Living gluten free has received quite a bit of mainstream press lately. The Dr. Oz feature of course comes to mind, and there was a 12 page special report in USA today in November, and numerous other articles in publications including the NY Times.
With the rising awareness of a gluten free “diet” comes increased numbers of people trying the “diet.” Here’s the reason I am adding quotations every time I use the word diet here. There’s a method to the madness, I promise.
“Diet” as per Dictionary.com has several different meanings and uses. It can be used as a noun, a verb, or an adjective:
- Food and drink considered in terms of its qualities, composition, and its effects on health
- A particular selection of food, esp. as designed or prescribed to improve a person’s physical condition or to prevent or treat a disease
- Such a selection or a limitation on the amount a person eats for reducing weight
- To select or limit the food one eats to improve one’s physical condition or to lose weight
This is only a small selection of the 10 potential meanings.
Gluten free and weight loss?
You can see how this one little word has multiple conotations associated with it. Most people associate the word “diet” with the 3rd definition, from my experience. A lifestyle approach to diet would be definition #1. With the media exposure of the gluten free diet, there are some who are associating the gluten free diet with a weight loss diet.
Not so fast, buttercup. This is not necessarily the case. Any method of eating can be a weight/fat loss diet. It depends on activity level, what you eat, but most importantly how much you eat. Can you gain weight on a gluten free diet? Hells yeah. You can lose it too. You can gain/lose weight eating anything. The laws of thermodynamics do not change.
Let’s take a very quick and admittedly non-complete look at some popular “diets.”
- Atkins: Taken in it’s purest form, the idea of eating meats and vegetables, and fats only. Excludes a complete food group.
- South Beach: A balanced diet including all food groups eventually, but in their whole forms.
At their inception, people by and large did quite well using these methods of eating, provided their daily caloric intake was less than their daily expenditure. Then, there was the advent of the Atkins bars, and pancakes, and the South Beach cereal, and more bars, etc and so on. These foods made it easier for people to consume more calories. It’s much easier and quicker to eat several to many hundred calories worth of a nutrition bar than of chicken and broccoli. The satiety (fullness) factor is less, so more is eaten. And guess what? No more fat/weight loss.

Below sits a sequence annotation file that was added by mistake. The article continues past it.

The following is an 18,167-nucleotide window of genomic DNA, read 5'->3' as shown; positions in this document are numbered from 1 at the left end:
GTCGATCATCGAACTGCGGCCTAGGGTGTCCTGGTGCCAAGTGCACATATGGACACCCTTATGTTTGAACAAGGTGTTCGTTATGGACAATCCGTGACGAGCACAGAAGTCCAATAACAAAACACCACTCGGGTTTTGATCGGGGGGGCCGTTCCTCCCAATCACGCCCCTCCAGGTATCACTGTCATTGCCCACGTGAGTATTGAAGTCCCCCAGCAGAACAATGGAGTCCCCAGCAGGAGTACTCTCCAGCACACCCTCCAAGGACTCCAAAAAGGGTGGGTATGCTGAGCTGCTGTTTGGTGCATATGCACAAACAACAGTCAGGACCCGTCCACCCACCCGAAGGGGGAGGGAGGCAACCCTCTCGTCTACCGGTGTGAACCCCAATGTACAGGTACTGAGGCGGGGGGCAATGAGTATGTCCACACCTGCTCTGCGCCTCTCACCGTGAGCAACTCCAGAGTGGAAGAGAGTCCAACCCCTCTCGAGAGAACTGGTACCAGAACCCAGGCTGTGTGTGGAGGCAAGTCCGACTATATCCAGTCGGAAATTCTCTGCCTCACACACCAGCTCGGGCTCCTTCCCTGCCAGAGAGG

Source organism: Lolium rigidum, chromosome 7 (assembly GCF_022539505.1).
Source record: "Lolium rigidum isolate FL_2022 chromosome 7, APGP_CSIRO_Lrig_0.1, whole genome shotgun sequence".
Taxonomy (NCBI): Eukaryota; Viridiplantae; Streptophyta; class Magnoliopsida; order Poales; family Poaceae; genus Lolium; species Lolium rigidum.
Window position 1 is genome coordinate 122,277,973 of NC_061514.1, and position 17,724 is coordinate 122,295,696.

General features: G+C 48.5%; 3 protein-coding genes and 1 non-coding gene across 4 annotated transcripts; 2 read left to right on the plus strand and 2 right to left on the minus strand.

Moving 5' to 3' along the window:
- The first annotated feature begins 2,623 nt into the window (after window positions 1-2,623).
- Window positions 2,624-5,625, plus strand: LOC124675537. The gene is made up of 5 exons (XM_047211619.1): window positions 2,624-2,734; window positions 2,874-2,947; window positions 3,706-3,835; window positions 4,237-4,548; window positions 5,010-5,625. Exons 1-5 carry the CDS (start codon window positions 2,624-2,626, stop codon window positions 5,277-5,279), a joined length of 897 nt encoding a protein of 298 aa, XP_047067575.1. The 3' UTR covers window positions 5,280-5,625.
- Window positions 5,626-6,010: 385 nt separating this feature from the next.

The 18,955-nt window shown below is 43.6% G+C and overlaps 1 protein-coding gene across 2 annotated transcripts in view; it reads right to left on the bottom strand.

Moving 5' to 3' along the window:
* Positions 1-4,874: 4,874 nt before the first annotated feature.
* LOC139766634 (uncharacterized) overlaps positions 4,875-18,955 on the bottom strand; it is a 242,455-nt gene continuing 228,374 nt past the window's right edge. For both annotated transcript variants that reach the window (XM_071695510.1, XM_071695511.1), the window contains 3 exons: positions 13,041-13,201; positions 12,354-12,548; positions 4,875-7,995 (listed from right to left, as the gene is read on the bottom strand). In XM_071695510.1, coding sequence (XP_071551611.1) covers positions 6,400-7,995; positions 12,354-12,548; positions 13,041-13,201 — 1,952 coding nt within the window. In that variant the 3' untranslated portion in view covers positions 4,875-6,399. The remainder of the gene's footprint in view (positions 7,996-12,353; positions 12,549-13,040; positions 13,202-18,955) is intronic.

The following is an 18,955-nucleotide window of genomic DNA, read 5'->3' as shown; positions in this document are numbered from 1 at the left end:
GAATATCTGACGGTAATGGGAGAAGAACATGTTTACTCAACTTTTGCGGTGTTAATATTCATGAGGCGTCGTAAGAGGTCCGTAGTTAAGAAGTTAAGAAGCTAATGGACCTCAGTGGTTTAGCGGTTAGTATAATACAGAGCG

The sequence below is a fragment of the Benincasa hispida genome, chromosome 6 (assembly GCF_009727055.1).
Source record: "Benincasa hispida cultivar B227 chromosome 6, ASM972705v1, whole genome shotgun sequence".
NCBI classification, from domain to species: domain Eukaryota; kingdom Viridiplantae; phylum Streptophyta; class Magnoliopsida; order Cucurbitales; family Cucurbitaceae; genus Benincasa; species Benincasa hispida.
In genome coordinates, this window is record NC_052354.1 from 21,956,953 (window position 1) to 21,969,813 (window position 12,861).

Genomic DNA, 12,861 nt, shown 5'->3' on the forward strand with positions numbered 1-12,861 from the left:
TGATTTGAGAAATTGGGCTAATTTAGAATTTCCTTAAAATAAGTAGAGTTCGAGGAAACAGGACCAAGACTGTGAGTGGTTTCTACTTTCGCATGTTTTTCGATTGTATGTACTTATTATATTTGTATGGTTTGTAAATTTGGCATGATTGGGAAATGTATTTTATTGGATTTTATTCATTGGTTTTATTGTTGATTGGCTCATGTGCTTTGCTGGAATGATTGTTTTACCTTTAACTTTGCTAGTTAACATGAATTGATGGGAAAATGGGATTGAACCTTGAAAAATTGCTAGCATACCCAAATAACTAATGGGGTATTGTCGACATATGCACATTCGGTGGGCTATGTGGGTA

The gluten free “diet” in it’s purest form is a very healthful diet, and can certainly aid in controlling calorie intake.
Peter Bronski just did a blog post (here is his Gluten Free Athlete profile) on a brochure he found at his local market.
Check this out:
- Eat more non-processed foods.
- Eat an abundance of fresh vegetables and fruit.
- Eat a serving of beans or legumes and nuts daily.
- Eat fish twice a week, especially wild salmon.
- Pay attention to your calcium and vitamin D intake to maintain healthy bones.
- Choose lean poultry and meats as well as low-fat dairy products.
- Balance the food that you eat with daily physical activity.
Sounds like an awfully nutritious way to live to me.
Getting into trouble
Where we can get into trouble is just like in any other “diet.” The gluten free cookies, candies, cereals-these are items where it is very easy to overeat calorie wise.
So when people ask me if they can lose weight on a gluten free diet, the answer is yes. It’s not rocket surgery. You can lose weight eating Burger King if you keep your calories where they need to be. (I DO NOT recommend that-it’s just an illustration.)
Does this mean that everyone should go on a gluten free diet?
Heck no. For those with celiac disease and gluten intolerance, living gluten free is not an option, it’s a necessity. And you can choose to eat gluten free in whatever manner you wish. For those with celiac disease and gluten intolerance, this is not just a “diet.”
It’s a lifestyle, and a medical necessity. It’s a way of life and a way of living. It’s extremely important that manufacturers and restaurants understand the medical implications of the gluten free distinction and follow good practices, not just jump on the gluten free bandwagon.
There are those have not been diagnosed with gluten intolerance or celiac disease who choose to live gluten free. They may be part of the many who are undiagnosed. It may be a personal decision. Honestly, the description provided by the brochure above would be a beneficial way for most people to eat.
Bottom line-there is no “magic” in a gluten free diet. If by going gluten free you cut out processed carbs, then by default your calorie intake may drop, which will cause weight loss if your activity stays the same. It’s not magic. It’s math.
What are your thoughts? Have you experienced people asking you about a gluten free diet? Speak your mind in the comments below!